Beginning in the second half of the 1970s, the world witnessed the birth and affirmation of so-called Big Tech – the five largest companies that operate in the field of information technology, which are also known today as “GAFAM” (Google, Apple, Facebook, Amazon, and Microsoft). In the roughly 50 years since then, these companies have been able to build empires of intellectual property of technologies and systems – primarily through acquisitions of other companies both small and large, which allowed them to center technological innovations within their walls. “The GAFAM Empire”, a project developed by DensityDesign Lab and Tactical Tech, collects the information of more than 1,000 acquisitions made by these companies, in order to look back on the history of the industry through the limited data publicly available on the web. The information visualizes a landscape of acquisitions to identify common interests, which are then broken down into a deep analysis of GAFAM’s history. The project visualizes the data in different shapes and through different focuses, allowing the reader to understand a complex system of relationships that is constantly evolving and that is redefining the concepts of competition and monopoly.
DensityDesign Research Lab, Politecnico di Milano Our research revolves around information visualization, tackling the design challenges arising from the visual exploration and communication of social and cultural phenomena. We develop research through a data-mediated approach, using data as an artifact to be constructed, represented, and critiqued through visualization and coding. Our research revolves mainly, but not exclusively, around the digital: from inquiries on digital technologies to the development of open-source tools that support research and design. Alongside our research efforts, teaching activities in Politecnico di Milano help us form new practitioners and designers that tackle data-mediated design problems.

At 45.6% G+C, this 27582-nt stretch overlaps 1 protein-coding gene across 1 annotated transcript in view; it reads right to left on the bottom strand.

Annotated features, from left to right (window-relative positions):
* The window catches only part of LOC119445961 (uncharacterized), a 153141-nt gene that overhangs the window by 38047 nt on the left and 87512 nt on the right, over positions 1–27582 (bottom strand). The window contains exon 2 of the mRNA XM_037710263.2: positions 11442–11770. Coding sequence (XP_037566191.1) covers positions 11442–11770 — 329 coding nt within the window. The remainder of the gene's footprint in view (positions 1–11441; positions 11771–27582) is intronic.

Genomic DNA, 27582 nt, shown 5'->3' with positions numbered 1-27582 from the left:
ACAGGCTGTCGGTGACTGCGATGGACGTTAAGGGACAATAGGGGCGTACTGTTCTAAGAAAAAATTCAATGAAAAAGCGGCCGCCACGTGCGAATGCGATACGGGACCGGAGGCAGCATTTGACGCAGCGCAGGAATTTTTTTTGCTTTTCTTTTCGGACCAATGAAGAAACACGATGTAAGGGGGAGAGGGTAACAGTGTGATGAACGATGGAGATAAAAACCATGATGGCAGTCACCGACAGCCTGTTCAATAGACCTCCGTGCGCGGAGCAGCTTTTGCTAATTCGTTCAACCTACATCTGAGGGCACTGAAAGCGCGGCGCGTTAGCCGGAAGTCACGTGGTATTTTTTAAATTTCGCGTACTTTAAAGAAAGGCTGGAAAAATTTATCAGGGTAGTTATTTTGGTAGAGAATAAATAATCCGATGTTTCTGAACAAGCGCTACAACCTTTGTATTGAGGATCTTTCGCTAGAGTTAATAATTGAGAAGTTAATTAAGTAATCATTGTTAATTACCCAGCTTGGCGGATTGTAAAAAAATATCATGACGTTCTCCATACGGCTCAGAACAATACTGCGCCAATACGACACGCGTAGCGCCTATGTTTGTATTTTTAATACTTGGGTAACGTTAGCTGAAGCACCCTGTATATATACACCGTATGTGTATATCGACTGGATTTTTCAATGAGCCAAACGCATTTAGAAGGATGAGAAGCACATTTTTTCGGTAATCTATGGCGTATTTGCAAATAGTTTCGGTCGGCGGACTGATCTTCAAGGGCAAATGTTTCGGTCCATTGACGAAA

Team Andrea Benedetti, Ángeles Briones, Luca Draisci, Tommaso Elli
Tactical Tech We work with an international audience of engaged citizens and civil society actors to investigate and mitigate the evolving impact of technologies on society. Our work has gone through a number of phases since the organization was founded in 2003, but the core principle hasn't changed: we examine how issues arise in different contexts, explore what responses are needed and find strategies and tactics to work with and around them in a sustainable way. Our work can be most easily categorized by the two main audience groups we work with: the first is a much broader audience, grown from the increased public awareness around these issues and the demand for public education around online privacy and autonomy in a data-driven world. Through projects like The Glass Room and the Data Detox Kit, we find creative and accessible formats to demystify technology and give people actionable, sustainable changes to make in their own digital lives. The second audience group are made up of civil society actors, such as journalists, other NGOs, or human rights defenders, who we work with to create safer, more robust and more informed practices with regard to their use of digital technologies. Projects such as Exposing the Invisible help empower people to use digital investigations to uncover truth or corruption. Similarly, our work on Data and Politics provides a unique contribution to understanding how the misuse of data is impacting democracies around the world.
Team Marek Tuszynski, Laurent Dellere, Patrick Harvey, Emily Harding; Initial work on this project has been conducted with Basile Simon